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And now for the Back Story on …
Reviewing the Book Review
The Times Book Review is 125 years old — a moment for celebration, but also introspection. Parul Sehgal, a critic and former editor at the Book Review, looked back critically at its legacy. This is an edited extract from her thoughts on why now is the right time to delve into the past.
My brief, you could say, was to review the Book Review, to consider the coverage of “women, people of color, L.G.B.T.Q. writers” and changing mores in criticism. But what revelatory news could I possibly bring? The word “archive” derives from the ancient Greek arkheion, sometimes translated as “house of the ruler.” Who wanders there with any illusions?
What could those reviews contain? Some misjudgments, to be sure — masterpieces misunderstood in their time. A few preternaturally sensitive assessments. Fluorescent condescension and stereotype. Above all, the pleasant and dubious satisfactions of feeling superior to the past.
And yet. In recent years, The Times has faced scrutiny of the racial and gender imbalance in its reviews. One survey, which looked at nearly 750 books assessed by The Times in 2011, across all genres, found that nearly 90 percent of the authors assessed were white.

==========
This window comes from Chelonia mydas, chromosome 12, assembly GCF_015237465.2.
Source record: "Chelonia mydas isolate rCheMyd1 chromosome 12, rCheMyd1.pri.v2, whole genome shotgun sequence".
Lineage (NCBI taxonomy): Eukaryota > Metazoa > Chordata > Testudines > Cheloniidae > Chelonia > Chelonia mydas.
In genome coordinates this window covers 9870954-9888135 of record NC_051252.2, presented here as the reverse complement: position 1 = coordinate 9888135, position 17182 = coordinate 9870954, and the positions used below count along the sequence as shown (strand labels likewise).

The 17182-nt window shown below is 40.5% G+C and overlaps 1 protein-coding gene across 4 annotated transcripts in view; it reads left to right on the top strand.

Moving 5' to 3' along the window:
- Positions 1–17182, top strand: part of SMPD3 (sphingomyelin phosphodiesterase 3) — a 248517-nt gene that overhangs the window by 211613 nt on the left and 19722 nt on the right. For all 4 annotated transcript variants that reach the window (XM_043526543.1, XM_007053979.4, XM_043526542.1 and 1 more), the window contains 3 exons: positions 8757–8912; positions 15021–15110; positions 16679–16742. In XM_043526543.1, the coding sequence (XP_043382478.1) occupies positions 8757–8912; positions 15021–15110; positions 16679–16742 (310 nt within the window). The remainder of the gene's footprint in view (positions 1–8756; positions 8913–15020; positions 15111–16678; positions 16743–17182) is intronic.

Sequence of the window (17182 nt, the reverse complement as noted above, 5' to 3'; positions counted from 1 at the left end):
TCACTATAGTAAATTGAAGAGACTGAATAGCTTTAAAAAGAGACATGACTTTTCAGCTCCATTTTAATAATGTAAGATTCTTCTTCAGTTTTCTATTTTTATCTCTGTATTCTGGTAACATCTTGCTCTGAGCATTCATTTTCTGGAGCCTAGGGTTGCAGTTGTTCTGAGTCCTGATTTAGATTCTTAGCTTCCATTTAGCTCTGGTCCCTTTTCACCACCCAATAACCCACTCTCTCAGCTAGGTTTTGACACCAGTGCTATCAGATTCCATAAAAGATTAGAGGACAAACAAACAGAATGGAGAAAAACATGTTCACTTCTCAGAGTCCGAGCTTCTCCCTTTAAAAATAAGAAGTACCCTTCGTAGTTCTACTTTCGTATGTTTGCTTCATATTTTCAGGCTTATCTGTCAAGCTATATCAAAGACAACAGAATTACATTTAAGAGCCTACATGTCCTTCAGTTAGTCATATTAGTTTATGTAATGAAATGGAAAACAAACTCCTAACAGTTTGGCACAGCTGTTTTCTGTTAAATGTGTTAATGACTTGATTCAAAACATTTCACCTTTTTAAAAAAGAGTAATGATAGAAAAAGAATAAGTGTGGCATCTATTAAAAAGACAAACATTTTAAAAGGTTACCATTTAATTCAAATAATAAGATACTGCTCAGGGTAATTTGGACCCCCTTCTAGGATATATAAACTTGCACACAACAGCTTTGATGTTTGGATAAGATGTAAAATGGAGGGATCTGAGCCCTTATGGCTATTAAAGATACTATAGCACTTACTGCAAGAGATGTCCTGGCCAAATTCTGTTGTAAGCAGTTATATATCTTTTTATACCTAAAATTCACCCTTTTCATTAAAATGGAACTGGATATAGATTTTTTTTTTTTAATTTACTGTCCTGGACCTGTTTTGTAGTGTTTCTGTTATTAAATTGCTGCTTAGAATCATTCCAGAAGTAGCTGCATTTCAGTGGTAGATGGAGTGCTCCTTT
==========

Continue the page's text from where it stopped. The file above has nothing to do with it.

But what about the reviews themselves: the language, the criteria? When “women, people of color, L.G.B.T.Q. writers” were reviewed, how was their work positioned? What patterns can we trace, what consequences? And what do we do with this knowledge — how can it be made useful? When we come to know, what do we really see?
That’s it for this briefing. Have a great start to the week.
To Theodore Kim and Jahaan Singh for the break from the news, and to Parul Sehgal for the Back Story. You can reach Natasha and the team at email@example.com.
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